By Lindsay Hildebrand
Anxiety is a natural response to stress or danger. It’s our body’s way of preparing for a perceived threat. However, when anxiety becomes chronic or overwhelming, it can take a significant toll on our mental and physical health. It is important to keep in mind that anxiety isn’t really a choice. Anxiety is a reaction to experiences in our environment that results in physical changes in the body and brain. These changes can eventually result in a change in the physical size of brain structures. This isn’t because our brains are “messed up” or “gone haywire.” These changes are the result of our brain adapting to consistent and predictable elements in our world. If you live in Alberta and you drive between Edmonton and Calgary often, your brain will begin to predict the change in weather (particularly during our Alberta winters) right around Red Deer. (High five if you have experienced the ever present “it’s suddenly a snow storm just outside of Red Deer). This prediction will prepare you to be more vigilant, alert, and ready for danger. This is called anxiety.
Self-criticism, on the other hand, is the habit of being overly harsh and judgmental toward oneself. It often involves a constant inner dialogue of self-blame, self-doubt, and self-evaluation. While some level of self-reflection is healthy, self-criticism can become destructive when it’s relentless and unforgiving. Some theories of psychology such as Internal Family Systems understand self-criticism or negative self-talk as a novel way of self-preservation. The understanding goes like this: if you talk down to yourself, you are more likely to not take risks, avoid being unique and/or different, or even make mistakes. Self-criticism attempts to keep us in line, safe, and more like everyone else. However, this is a maladaptive coping mechanism with many negative consequences and it can even stop us from growing and discovering new potential in our lives. With enough experience, we believe we can outgrow our self-criticism, but this is often not the case. Negative beliefs and phrases about ourselves from our childhood can often stick around and become extra sharp as we age into adulthood.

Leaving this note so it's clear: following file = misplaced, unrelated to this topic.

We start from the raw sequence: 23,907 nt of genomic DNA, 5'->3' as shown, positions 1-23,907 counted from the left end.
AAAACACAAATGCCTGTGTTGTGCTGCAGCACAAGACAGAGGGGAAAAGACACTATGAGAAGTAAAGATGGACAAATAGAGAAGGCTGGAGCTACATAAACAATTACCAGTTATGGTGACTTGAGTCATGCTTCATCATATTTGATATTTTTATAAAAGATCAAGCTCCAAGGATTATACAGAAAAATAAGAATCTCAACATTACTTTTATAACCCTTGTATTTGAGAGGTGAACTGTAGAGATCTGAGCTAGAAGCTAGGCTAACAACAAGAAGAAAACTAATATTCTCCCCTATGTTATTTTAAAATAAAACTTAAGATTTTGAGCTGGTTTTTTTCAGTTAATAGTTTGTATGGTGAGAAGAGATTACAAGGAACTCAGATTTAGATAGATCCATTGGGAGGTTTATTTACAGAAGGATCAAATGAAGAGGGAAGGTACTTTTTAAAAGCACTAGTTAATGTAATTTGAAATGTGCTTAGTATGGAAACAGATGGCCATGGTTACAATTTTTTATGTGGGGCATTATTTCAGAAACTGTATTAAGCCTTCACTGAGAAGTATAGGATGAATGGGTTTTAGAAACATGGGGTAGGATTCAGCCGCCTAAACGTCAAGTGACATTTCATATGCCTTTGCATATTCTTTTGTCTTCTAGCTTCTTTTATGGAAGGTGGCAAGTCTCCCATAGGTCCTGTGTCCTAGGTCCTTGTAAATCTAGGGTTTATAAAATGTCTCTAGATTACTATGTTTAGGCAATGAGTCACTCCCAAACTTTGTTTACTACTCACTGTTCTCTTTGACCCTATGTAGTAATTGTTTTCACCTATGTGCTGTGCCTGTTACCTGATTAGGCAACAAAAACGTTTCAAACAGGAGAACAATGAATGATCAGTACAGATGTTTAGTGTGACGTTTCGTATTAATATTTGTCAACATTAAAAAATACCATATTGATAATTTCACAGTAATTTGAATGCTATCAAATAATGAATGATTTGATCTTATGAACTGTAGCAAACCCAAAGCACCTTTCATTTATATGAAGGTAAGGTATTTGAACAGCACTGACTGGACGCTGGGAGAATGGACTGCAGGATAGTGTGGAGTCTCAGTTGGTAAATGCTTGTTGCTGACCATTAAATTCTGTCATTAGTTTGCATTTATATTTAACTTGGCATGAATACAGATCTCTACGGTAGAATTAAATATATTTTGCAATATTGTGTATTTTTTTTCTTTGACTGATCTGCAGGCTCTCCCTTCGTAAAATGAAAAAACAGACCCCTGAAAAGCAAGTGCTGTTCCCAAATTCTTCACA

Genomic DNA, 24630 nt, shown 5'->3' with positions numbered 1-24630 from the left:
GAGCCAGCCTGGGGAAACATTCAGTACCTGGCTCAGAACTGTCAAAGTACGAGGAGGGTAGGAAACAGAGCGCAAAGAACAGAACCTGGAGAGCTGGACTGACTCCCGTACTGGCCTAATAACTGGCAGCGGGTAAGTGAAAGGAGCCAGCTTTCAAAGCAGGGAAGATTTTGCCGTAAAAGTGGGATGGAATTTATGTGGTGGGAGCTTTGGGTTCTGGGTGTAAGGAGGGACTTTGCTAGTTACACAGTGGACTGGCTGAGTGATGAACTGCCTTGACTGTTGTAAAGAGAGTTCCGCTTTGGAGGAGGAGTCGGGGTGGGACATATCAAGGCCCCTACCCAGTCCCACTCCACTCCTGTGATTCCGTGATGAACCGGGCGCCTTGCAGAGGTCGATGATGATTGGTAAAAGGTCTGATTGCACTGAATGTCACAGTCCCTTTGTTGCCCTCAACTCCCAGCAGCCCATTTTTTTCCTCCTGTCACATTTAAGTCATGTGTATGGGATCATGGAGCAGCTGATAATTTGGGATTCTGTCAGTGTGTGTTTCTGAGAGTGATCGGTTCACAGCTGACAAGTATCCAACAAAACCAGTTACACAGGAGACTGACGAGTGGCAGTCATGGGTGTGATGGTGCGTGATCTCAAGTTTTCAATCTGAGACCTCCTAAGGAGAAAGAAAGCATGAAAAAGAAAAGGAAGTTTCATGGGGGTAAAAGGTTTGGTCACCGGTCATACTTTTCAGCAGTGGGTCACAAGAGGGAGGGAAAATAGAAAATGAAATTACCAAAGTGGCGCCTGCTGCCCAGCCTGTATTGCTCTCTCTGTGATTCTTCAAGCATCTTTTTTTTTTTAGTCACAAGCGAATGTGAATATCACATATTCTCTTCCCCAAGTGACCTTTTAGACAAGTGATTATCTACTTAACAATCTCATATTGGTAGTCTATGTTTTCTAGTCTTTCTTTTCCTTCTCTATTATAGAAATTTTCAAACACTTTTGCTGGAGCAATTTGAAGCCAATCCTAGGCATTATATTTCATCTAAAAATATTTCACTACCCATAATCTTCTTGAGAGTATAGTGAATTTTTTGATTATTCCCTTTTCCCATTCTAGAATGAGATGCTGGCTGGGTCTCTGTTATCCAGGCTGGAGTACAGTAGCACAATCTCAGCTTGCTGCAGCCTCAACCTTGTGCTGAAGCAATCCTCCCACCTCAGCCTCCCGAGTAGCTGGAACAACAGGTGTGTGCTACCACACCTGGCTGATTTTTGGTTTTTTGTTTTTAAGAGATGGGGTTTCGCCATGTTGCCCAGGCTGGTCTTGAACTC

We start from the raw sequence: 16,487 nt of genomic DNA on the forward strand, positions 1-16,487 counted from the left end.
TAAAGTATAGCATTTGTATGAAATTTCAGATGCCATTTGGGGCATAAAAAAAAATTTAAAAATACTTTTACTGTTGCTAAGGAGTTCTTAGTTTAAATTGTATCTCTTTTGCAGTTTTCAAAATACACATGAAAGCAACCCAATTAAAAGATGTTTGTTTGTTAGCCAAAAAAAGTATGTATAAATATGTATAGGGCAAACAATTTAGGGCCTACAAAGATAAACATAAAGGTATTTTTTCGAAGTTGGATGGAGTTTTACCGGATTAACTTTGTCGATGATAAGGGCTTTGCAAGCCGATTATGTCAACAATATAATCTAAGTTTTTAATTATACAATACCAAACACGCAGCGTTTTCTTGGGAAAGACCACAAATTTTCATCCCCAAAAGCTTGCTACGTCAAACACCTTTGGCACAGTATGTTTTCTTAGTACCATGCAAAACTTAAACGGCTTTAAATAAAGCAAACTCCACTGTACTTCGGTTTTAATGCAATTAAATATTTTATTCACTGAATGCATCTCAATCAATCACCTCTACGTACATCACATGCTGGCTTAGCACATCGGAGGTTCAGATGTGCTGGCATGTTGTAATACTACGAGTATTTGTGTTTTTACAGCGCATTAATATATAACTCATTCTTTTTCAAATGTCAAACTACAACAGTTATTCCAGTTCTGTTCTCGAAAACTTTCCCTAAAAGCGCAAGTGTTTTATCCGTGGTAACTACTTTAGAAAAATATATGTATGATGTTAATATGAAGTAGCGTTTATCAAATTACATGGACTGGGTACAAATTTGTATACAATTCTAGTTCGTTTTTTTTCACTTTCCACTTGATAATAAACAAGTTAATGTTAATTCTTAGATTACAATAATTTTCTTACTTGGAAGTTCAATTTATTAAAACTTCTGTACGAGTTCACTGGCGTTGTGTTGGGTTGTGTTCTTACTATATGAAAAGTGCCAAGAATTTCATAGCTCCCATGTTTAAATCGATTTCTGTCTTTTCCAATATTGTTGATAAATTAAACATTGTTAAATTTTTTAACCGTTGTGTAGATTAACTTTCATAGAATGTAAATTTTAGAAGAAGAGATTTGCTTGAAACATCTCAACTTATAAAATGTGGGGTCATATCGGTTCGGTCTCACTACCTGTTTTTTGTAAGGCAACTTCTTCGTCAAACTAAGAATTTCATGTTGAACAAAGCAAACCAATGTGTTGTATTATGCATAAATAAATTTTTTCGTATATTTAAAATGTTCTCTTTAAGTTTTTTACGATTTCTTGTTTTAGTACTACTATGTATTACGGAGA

The Connection Between Anxiety and Self-Criticism
Negative Self-Talk: Anxiety often triggers a barrage of negative thoughts. We may worry about the future, dwell on past mistakes, or fear the unknown. These negative thought patterns are closely related to self-criticism. Anxiety amplifies self-critical inner dialogue, leading to a vicious cycle of self-doubt.
Perfectionism: Anxiety can drive perfectionistic tendencies. We set unattainable standards for ourselves, and when we inevitably fall short, self-criticism takes center stage. The fear of not meeting these self-imposed standards fuels our anxiety.
Rumination: Both anxiety and self-criticism are fueled by rumination. We replay our past mistakes, worries, and self-critical thoughts over and over in our minds. This constant rumination exacerbates both anxiety and self-criticism.
Social Anxiety: Self-criticism often leads to social anxiety. When we are harshly critical of ourselves, we may fear judgment and rejection from others. Social situations become a source of anxiety and stress.
Self-Worth and Anxiety: A negative self-image, a byproduct of self-criticism, is often a significant contributor to anxiety. When we don’t believe in our own worth or capabilities, we are more likely to experience anxiety.
Breaking the Cycle
The good news is that it’s possible to break free from the cycle of anxiety and self-criticism. Here are some strategies and tools to consider:
Self-Compassion: Practice self-compassion by treating yourself with the same kindness and understanding you would offer to a friend. Challenge self-criticism with compassionate self-talk.
Cognitive-Behavioral Therapy (CBT): CBT is an evidence-based technique proven to be an effective anxiety therapy as it helps you recognize and reframe negative thought patterns. It equips you with tools to challenge irrational beliefs, reduce anxiety, and foster healthier self-perception.
Mindfulness and Meditation: Mindfulness techniques can help you stay present and non-judgmental. This can reduce anxiety and diminish self-criticism by teaching you to observe your thoughts without getting entangled in them.
Acceptance and Commitment Therapy (ACT): ACT can be a great anxiety therapy as it encourages individuals to accept their thoughts and feelings without judgment and to commit to values-based actions. This can reduce the impact of self-criticism and anxiety in daily life.
Therapy: Seeking anxiety therapy, whether individual or group, can be a powerful step towards addressing both anxiety and self-criticism. A trained psychotherapist can provide guidance and support in navigating these challenges.
Self-Care: Engage in regular self-care practices. Prioritize activities that promote relaxation, reduce stress, and boost self-esteem. This can help counter the negative effects of anxiety and self-criticism.
The relationship between anxiety and self-criticism is complex, but with awareness and effort, it can be untangled. Remember that it’s okay to seek counseling services from a psychotherapist or registered psychologist. You don’t have to face these challenges alone. Breaking the cycle is possible, and a transformative step towards a more positive and self-affirming future.